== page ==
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CDC Recommends First Vaccine to Protect Infants from RSV


Abrysvo reportedly reduces risk of condition in baby by 57% in the first six months after birth.

Hospital clinic or labortory doctor nurse and scientist inject vaccine body arm protection treatment health care covid-19 rsv corona virus allegy phlegm fever influenza patient medical insurance. Image Credit: Adobe Stock Images/StreetOnCamera

Image Credit: Adobe Stock Images/StreetOnCamera

The CDC has endorsed the first respiratory syncytial virus (RSV) vaccine for pregnant people to protect their newborn from severe RSV illness. Developed by Pfizer, Abrysvo has been shown to reduce the risk of RSV hospitalization for babies by 57% in the first six months after birth. According to a company press release, the CDC recommends seasonal administration of one dose of RSV vaccine for pregnant people during weeks 32 through 36 of pregnancy, citing better ability to protect babies after birth.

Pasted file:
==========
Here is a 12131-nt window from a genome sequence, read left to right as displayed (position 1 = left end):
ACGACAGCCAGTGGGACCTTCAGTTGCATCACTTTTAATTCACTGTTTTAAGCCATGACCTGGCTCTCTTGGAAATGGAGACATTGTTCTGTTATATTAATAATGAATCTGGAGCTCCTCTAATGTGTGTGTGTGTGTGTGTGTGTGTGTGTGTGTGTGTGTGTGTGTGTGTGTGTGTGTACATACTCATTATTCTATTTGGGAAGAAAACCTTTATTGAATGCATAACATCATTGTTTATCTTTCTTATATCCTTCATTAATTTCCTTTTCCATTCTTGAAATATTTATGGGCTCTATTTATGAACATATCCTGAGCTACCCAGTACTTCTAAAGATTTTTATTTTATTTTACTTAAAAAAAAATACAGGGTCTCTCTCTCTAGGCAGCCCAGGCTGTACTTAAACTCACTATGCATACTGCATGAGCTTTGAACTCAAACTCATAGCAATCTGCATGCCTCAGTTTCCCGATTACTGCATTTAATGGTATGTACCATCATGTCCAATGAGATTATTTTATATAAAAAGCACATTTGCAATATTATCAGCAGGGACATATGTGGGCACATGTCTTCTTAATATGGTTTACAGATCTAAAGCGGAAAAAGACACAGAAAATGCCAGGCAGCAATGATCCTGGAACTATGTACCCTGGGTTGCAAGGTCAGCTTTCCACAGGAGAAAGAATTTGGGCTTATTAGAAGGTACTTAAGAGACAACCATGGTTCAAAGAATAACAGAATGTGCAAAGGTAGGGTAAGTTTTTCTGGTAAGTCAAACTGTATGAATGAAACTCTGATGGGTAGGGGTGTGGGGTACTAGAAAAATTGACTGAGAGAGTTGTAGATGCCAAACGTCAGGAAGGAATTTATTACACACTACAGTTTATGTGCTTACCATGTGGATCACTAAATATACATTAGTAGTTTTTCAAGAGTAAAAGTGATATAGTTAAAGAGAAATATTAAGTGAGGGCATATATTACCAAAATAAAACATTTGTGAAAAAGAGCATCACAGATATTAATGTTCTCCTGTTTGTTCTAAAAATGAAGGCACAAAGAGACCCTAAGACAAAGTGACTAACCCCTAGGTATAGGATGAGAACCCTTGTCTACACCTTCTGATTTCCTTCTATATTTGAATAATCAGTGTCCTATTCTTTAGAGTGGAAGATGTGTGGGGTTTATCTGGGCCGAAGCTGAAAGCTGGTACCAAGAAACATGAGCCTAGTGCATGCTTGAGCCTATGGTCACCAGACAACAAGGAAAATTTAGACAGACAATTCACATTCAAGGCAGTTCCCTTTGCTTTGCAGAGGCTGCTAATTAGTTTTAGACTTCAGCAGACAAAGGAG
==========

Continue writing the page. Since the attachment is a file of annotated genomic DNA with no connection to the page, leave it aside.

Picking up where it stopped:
“This is another new tool we can use this fall and winter to help protect lives,” said CDC director Mandy Cohen, MD, MPH. “I encourage parents to talk to their doctors about how to protect their little ones against serious RSV illness, using either a vaccine given during pregnancy, or an RSV immunization given to your baby after birth.”

Reference: CDC recommends new vaccine to help protect babies against severe respiratory syncytial virus (RSV) illness after birth. CDC. September 22, 2023. Accessed September 25, 2023. https://www.cdc.gov/media/releases/2023/p0922-RSV-maternal-vaccine.html

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